Brendan Moylan’s love of beer and brewing began when he split his first six pack of Coors with friend Dan Mahoney, a few years before they were of age. “We had a pretty good time,” he says with a laugh.
As a young adult, his passion for beer evolved into his vocation. Over the past 30 years, his love of beer produced a number of beloved Marin County brands and destinations—Marin County Brewing Co. (Larkspur), Moylan’s Distilling Co (Petaluma) and Moylan’s Brewing Co. (Novato).
This proud Irish-American’s upbringing shaped his vision for the Moylan brand.
“I always enjoyed beer. My father enjoyed beer. Watching him enjoy beer, but [knowing] it’s not for the kids, that taboo plants a seed in your head. You think, ‘Someday I’ll be able to have that.’”
At 18 he earned the role as a beer buyer. How can an underage kid professionally buy beer? “I knew what I was doing. I had enthusiasm for it. That was in the late 70s when imported beers were really kicking…That was the first phase of, ‘Hey, there’s more to beer than Bud, Coors, Miller.’ There’s character. There’s taste.”
After earning an accounting degree at St. Mary’s College, Moylan began pursuing his passion. “I started home brewing when I was 22. Just after I got out of college. It was just one of those things I kind of wanted to do.”
He started by hanging out at a nearby homebrew shop where he bought the ingredients to make his first batch. Naturally, there was a learning curve. He admits, “I screwed up the first couple batches before I started making good beers.”
The first batch of beer he brewed at home was the Whale Pale Ale series featuring Killer Whale Ale, Blue Whale Ale, Humpback Whale Ale and the like. His wife even made labels for them. In fact, he takes great pride in knowing the family name will carry on through Moylan’s. He also honors members of his family by naming beers after them.
Chelsea Moylan’s Porter is named after his daughter and Danny’s Irish Red is named after his uncle (aka “Big” Dan Healy), a bagpiper married to his paternal Aunt Josephine. He actually played on Moylan’s opening day. “Like any good Irish business, going in and going out, you need bagpipes,” Moylan says.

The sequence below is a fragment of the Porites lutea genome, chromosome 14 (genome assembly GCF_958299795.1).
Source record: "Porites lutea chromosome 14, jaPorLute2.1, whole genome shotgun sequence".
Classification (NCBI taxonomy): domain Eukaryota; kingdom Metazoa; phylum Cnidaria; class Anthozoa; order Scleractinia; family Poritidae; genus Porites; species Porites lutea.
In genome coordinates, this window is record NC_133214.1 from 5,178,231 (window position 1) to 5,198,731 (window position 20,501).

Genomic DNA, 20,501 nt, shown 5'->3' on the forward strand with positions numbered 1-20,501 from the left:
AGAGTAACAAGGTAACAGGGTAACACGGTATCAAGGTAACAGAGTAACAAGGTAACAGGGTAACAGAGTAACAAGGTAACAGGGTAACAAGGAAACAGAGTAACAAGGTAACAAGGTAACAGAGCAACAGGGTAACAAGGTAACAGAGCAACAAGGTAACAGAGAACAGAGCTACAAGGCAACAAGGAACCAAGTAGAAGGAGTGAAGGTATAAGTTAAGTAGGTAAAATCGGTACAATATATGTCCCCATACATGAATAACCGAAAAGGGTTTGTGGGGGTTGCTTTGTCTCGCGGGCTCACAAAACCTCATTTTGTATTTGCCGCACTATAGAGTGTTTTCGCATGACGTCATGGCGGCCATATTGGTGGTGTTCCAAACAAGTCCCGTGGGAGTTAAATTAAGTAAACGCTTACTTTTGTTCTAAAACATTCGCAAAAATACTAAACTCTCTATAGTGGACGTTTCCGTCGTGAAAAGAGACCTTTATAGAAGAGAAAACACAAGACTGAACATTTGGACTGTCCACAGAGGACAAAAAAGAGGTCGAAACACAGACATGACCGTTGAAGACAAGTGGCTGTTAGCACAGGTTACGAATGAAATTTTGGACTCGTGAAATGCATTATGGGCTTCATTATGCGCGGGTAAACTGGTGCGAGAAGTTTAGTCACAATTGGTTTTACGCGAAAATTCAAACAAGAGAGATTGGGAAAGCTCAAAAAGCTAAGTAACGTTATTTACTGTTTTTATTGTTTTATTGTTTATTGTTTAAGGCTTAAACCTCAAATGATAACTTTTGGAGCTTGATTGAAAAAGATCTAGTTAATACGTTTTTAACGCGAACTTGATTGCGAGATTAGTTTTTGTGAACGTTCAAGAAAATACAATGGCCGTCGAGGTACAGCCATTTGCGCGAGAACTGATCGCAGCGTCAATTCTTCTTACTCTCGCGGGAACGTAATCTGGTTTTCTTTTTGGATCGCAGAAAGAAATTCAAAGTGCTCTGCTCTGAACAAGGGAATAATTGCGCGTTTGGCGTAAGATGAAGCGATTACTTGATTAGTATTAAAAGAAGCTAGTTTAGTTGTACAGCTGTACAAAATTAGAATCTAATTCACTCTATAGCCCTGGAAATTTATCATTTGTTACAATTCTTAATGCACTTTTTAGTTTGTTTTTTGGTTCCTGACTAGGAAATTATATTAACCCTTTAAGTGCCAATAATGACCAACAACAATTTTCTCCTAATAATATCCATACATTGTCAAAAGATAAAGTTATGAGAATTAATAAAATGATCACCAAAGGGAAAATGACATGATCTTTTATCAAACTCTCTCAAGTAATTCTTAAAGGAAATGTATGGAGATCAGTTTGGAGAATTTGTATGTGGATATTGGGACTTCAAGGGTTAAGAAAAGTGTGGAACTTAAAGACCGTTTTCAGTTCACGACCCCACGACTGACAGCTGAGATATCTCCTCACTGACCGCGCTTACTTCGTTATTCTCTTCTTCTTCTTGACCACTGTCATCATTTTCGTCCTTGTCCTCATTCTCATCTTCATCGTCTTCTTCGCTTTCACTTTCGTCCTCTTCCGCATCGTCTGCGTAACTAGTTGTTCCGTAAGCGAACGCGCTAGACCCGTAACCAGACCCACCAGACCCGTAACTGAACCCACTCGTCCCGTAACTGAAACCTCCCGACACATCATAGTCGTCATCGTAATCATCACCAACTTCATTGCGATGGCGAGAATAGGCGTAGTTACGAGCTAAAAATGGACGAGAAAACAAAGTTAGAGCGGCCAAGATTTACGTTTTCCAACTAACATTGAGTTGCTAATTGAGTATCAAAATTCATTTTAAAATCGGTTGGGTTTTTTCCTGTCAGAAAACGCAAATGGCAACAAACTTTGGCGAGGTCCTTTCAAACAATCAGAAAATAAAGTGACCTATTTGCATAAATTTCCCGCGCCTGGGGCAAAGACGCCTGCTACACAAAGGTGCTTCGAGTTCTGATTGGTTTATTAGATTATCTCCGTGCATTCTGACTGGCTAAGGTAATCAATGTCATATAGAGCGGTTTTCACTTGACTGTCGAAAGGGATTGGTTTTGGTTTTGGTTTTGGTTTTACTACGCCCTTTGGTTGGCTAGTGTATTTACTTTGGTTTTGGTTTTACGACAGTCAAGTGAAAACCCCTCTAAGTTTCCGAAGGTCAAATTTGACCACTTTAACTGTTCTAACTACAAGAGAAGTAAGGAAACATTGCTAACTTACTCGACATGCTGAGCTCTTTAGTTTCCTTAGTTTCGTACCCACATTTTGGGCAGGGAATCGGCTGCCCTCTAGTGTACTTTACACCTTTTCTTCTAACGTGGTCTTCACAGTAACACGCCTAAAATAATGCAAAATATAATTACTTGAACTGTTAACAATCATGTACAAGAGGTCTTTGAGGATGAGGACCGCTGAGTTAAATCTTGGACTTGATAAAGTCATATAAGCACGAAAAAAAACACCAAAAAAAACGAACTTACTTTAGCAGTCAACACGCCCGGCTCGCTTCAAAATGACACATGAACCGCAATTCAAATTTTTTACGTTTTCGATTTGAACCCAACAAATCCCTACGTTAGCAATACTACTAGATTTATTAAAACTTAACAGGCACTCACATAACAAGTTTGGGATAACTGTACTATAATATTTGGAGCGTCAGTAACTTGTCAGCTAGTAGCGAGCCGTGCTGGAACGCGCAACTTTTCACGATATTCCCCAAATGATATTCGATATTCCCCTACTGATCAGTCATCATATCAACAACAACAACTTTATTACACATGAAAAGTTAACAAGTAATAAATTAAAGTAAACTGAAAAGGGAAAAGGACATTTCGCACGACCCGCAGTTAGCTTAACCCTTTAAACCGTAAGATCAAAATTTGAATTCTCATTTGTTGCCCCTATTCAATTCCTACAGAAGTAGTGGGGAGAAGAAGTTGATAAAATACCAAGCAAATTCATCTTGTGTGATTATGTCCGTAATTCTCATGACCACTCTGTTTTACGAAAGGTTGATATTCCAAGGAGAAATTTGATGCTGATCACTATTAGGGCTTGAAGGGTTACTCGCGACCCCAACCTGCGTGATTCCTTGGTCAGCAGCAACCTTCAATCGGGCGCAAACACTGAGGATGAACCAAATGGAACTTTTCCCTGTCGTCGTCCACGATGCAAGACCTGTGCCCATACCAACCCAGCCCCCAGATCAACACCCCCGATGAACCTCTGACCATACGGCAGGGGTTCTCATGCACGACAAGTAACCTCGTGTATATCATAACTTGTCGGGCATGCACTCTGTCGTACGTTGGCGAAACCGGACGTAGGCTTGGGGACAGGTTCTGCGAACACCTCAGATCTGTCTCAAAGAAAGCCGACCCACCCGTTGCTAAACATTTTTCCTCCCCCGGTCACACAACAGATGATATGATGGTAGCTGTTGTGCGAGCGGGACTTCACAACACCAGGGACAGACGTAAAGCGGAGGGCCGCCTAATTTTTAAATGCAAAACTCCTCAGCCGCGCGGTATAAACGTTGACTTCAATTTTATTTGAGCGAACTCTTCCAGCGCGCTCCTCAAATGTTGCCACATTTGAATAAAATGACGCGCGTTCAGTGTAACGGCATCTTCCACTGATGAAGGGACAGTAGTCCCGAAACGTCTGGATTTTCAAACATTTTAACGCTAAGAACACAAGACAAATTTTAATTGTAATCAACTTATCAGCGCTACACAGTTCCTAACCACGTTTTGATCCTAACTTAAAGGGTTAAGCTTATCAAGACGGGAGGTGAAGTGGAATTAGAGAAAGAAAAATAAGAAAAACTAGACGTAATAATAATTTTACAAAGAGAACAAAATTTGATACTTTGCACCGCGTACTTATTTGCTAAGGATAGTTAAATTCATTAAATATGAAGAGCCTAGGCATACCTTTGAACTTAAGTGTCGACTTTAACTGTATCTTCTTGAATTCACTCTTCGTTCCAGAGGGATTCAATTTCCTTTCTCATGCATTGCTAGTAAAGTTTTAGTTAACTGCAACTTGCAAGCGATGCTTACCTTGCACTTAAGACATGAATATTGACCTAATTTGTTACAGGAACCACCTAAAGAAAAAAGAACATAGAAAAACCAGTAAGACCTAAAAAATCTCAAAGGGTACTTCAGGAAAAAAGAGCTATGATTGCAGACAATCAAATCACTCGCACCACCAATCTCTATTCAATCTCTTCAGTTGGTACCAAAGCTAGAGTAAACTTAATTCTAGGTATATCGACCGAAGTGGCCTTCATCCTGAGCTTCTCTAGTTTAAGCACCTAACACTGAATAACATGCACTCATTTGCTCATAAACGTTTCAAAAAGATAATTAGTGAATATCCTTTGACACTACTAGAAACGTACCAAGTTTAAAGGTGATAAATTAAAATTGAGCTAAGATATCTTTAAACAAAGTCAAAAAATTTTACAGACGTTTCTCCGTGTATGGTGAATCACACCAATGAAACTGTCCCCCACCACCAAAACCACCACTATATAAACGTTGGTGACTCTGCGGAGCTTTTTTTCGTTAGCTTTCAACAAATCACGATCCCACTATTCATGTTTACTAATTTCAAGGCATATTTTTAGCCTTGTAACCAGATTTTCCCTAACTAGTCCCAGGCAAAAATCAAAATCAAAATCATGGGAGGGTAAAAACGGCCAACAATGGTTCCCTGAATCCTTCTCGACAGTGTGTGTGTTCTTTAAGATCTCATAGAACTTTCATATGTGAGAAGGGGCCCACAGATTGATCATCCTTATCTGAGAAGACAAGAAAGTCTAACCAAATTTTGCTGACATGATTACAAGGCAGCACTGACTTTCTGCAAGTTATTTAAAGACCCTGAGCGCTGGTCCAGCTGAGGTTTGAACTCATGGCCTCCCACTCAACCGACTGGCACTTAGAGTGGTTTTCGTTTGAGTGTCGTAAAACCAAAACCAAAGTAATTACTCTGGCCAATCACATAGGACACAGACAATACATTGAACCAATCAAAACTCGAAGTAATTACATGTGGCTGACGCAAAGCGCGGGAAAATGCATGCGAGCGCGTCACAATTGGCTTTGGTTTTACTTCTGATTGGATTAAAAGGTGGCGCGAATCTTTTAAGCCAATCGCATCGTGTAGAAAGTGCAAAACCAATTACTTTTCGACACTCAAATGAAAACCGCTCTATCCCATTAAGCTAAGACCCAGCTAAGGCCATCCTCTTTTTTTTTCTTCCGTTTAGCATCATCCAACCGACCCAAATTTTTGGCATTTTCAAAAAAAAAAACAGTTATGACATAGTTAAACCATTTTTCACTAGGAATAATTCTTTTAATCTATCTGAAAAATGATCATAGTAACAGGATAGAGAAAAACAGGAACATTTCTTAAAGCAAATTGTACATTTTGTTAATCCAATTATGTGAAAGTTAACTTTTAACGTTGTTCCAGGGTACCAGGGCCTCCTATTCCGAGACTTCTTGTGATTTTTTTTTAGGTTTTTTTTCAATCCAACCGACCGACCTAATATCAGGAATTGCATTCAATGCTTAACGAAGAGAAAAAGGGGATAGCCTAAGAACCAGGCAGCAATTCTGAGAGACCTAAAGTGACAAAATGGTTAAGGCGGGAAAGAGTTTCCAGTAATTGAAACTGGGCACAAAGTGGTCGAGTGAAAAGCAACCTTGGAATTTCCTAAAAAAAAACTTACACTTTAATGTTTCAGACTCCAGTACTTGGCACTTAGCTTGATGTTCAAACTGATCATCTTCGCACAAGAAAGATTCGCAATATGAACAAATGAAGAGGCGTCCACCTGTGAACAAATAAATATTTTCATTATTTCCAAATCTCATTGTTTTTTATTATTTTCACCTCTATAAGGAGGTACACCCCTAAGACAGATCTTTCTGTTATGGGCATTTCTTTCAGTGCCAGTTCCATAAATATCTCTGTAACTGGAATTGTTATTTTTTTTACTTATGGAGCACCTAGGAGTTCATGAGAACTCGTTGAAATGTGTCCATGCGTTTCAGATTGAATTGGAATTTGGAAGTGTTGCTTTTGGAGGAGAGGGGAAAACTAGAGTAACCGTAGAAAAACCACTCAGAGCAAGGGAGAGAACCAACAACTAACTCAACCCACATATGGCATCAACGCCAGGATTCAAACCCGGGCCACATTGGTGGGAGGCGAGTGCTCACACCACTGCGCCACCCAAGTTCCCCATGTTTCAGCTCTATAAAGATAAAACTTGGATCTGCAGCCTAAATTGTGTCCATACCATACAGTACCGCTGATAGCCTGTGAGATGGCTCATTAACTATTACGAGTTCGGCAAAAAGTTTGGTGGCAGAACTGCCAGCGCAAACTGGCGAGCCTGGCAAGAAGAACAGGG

Moylan draws inspiration from an iconic San Francisco establishment: Anchor Brewing. He marvels, “Fritz Maytag took over the facility in the 60s and built a shrine, that brewery is gorgeous, so first class. God Bless him. Incredibly so. I knew I couldn’t repeat what they did…But I could make beer as a good.”
Indeed. Moylans’s brews have won more than 100 gold medals. Each year, the two breweries make 100 different beers; 20 are brand new beers and the other 80 are staples.
“We were very early on in the craft beer movement. We got a head start on it and we just keep making new things. That’s the fun of it. There’s so many breweries making so many fun things and we share them.” His brewmasters are vital collaborators and clever creators when it comes to keeping flavors fresh.
“There is a lot of art in the process. Our brewers are really challenged like no tomorrow. He’s making 50 different beers this year and 10 of them are brand new. That’s not an easy assignment…My two brewmasters, Derek Smith in Moylan’s and Arne Johnson in Marin Brewing Co., both incredibly talented individuals.”
Like craft brewing, Moylan got into microdistilling early, too. He opened his Petaluma distillery 15 years ago.
“We make 300-400 cases a year, but you can tell by the medals we’re winning that we’re putting a lot of effort into what little we have…the one thing we’re doing different than other craft distilleries is we’re patient. We have older whiskies before we bottle them. It costs more, it doesn’t make the business profitable, but we’re building that foundation, we’re building that reputation and that’s really important for us.” Y